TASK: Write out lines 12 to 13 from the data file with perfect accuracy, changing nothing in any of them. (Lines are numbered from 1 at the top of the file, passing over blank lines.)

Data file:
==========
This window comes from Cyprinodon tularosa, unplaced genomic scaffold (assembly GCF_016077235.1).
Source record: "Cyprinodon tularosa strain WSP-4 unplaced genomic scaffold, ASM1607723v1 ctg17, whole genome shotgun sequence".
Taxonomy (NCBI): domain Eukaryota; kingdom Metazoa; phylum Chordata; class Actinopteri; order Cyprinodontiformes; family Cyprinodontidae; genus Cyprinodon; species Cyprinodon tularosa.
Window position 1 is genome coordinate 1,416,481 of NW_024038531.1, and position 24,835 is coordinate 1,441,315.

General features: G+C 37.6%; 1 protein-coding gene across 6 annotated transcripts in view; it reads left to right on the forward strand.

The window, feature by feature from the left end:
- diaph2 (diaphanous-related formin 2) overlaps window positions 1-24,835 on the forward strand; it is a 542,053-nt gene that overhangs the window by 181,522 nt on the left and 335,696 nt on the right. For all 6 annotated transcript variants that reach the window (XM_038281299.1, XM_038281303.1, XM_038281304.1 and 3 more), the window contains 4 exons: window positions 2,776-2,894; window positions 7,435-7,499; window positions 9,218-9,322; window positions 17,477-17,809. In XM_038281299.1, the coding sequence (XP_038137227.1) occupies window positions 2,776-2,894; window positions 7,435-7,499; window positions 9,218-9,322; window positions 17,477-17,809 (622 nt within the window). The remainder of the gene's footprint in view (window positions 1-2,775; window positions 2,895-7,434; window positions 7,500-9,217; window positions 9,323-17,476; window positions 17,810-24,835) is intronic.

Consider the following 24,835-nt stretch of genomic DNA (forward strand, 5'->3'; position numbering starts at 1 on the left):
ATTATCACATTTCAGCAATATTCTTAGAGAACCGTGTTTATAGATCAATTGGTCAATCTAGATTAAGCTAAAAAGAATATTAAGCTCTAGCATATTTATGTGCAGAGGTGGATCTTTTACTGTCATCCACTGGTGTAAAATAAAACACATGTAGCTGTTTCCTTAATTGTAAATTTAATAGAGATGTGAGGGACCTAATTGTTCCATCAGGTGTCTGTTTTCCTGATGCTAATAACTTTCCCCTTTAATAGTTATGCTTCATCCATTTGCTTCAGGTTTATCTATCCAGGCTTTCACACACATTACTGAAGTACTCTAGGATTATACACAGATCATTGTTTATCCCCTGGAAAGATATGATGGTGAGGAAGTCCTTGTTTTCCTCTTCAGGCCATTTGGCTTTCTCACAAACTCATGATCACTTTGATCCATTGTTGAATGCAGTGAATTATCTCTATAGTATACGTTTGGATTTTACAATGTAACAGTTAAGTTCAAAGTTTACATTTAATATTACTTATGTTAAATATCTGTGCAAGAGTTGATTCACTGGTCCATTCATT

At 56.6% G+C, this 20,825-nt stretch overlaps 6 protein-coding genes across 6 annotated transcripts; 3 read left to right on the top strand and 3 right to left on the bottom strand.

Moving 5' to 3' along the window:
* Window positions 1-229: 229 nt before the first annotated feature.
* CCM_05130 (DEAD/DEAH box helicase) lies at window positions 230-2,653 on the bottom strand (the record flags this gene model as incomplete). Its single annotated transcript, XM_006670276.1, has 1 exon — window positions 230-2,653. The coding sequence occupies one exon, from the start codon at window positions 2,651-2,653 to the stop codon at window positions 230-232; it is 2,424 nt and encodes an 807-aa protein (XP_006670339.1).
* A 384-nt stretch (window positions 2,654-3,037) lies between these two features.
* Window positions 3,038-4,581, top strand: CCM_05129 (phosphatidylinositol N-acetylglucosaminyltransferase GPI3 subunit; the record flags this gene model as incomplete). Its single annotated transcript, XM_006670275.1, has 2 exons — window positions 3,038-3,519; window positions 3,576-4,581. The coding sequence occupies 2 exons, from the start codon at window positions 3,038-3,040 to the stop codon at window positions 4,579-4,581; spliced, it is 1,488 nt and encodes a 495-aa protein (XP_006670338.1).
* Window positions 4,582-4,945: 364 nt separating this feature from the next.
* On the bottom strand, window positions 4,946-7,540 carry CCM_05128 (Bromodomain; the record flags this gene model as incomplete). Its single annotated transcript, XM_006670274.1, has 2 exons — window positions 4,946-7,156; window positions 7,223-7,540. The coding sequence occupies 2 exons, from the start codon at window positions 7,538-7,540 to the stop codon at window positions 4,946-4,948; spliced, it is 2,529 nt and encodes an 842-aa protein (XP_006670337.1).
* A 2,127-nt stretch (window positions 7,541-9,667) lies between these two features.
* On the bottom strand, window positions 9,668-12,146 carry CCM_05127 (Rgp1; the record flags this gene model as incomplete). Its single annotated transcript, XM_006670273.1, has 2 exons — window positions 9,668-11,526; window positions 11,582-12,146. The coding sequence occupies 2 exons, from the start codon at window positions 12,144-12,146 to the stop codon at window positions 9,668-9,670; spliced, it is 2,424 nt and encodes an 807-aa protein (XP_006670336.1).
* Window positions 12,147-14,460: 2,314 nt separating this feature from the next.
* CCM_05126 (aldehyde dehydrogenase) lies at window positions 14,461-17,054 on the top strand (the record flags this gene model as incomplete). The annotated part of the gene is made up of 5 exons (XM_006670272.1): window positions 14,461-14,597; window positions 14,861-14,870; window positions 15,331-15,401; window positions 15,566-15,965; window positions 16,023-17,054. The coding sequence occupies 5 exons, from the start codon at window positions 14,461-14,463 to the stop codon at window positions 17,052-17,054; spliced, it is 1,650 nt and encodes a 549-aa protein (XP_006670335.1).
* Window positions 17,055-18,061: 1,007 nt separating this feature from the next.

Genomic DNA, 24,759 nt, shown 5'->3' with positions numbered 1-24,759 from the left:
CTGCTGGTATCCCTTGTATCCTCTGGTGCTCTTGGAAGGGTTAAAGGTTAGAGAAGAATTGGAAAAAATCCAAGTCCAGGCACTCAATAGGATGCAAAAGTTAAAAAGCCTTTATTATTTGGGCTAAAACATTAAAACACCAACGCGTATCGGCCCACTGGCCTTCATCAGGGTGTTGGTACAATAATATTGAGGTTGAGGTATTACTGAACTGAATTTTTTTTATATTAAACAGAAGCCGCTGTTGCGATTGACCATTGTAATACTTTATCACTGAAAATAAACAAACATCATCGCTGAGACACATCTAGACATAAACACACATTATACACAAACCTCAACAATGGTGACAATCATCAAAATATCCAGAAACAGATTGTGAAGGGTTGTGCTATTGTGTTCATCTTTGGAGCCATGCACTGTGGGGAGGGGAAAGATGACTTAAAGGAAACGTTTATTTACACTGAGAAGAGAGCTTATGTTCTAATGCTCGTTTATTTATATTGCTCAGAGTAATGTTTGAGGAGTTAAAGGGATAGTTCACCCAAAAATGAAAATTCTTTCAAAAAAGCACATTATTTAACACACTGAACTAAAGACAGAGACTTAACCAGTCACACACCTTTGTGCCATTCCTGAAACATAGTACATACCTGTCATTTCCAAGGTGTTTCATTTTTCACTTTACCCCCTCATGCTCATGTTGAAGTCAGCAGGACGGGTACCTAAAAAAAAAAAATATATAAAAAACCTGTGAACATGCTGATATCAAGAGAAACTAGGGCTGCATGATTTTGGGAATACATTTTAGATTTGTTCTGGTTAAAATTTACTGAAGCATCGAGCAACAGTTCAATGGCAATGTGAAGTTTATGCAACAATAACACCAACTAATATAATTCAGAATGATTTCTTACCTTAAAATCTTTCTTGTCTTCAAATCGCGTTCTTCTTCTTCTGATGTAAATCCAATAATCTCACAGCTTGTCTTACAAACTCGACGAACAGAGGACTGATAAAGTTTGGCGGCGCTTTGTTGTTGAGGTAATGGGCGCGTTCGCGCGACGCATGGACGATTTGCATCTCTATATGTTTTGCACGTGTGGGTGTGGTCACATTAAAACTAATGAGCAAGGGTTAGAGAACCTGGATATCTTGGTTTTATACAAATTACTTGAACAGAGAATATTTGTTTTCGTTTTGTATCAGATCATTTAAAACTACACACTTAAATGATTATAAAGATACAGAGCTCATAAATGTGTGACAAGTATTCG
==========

* Window positions 1-229: 229 nt before the first annotated feature.
* CCM_05130 (DEAD/DEAH box helicase) lies at window positions 230-2,653 on the bottom strand (the record flags this gene model as incomplete). Its single annotated transcript, XM_006670276.1, has 1 exon — window positions 230-2,653. The coding sequence occupies one exon, from the start codon at window positions 2,651-2,653 to the stop codon at window positions 230-232; it is 2,424 nt and encodes an 807-aa protein (XP_006670339.1).